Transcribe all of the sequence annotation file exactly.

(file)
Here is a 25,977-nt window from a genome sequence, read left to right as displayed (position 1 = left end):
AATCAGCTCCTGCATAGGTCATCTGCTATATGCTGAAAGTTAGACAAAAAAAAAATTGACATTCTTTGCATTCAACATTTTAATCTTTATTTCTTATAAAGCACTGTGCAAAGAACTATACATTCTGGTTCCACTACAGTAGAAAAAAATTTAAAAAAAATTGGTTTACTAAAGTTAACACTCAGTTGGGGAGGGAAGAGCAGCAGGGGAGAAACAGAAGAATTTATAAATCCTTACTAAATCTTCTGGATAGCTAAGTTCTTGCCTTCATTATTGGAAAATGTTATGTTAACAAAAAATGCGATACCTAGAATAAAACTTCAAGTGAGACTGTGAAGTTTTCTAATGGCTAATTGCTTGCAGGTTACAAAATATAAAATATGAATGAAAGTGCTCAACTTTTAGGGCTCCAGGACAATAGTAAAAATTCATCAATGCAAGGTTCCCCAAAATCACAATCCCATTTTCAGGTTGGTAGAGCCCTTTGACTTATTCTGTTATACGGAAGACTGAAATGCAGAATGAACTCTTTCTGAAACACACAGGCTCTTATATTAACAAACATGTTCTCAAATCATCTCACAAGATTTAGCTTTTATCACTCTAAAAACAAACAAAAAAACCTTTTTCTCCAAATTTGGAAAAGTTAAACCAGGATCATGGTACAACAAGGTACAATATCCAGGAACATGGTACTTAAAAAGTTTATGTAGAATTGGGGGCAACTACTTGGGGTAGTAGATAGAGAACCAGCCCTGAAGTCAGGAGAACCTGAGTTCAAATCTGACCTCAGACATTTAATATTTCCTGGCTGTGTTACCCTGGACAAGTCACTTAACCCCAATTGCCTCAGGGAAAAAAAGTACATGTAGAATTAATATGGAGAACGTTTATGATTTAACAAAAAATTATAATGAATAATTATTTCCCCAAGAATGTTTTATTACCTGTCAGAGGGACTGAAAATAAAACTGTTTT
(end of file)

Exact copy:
Here is a 25,977-nt window from a genome sequence, read left to right as displayed (position 1 = left end):
AATCAGCTCCTGCATAGGTCATCTGCTATATGCTGAAAGTTAGACAAAAAAAAAATTGACATTCTTTGCATTCAACATTTTAATCTTTATTTCTTATAAAGCACTGTGCAAAGAACTATACATTCTGGTTCCACTACAGTAGAAAAAAATTTAAAAAAAATTGGTTTACTAAAGTTAACACTCAGTTGGGGAGGGAAGAGCAGCAGGGGAGAAACAGAAGAATTTATAAATCCTTACTAAATCTTCTGGATAGCTAAGTTCTTGCCTTCATTATTGGAAAATGTTATGTTAACAAAAAATGCGATACCTAGAATAAAACTTCAAGTGAGACTGTGAAGTTTTCTAATGGCTAATTGCTTGCAGGTTACAAAATATAAAATATGAATGAAAGTGCTCAACTTTTAGGGCTCCAGGACAATAGTAAAAATTCATCAATGCAAGGTTCCCCAAAATCACAATCCCATTTTCAGGTTGGTAGAGCCCTTTGACTTATTCTGTTATACGGAAGACTGAAATGCAGAATGAACTCTTTCTGAAACACACAGGCTCTTATATTAACAAACATGTTCTCAAATCATCTCACAAGATTTAGCTTTTATCACTCTAAAAACAAACAAAAAAACCTTTTTCTCCAAATTTGGAAAAGTTAAACCAGGATCATGGTACAACAAGGTACAATATCCAGGAACATGGTACTTAAAAAGTTTATGTAGAATTGGGGGCAACTACTTGGGGTAGTAGATAGAGAACCAGCCCTGAAGTCAGGAGAACCTGAGTTCAAATCTGACCTCAGACATTTAATATTTCCTGGCTGTGTTACCCTGGACAAGTCACTTAACCCCAATTGCCTCAGGGAAAAAAAGTACATGTAGAATTAATATGGAGAACGTTTATGATTTAACAAAAAATTATAATGAATAATTATTTCCCCAAGAATGTTTTATTACCTGTCAGAGGGACTGAAAATAAAACTGTTTT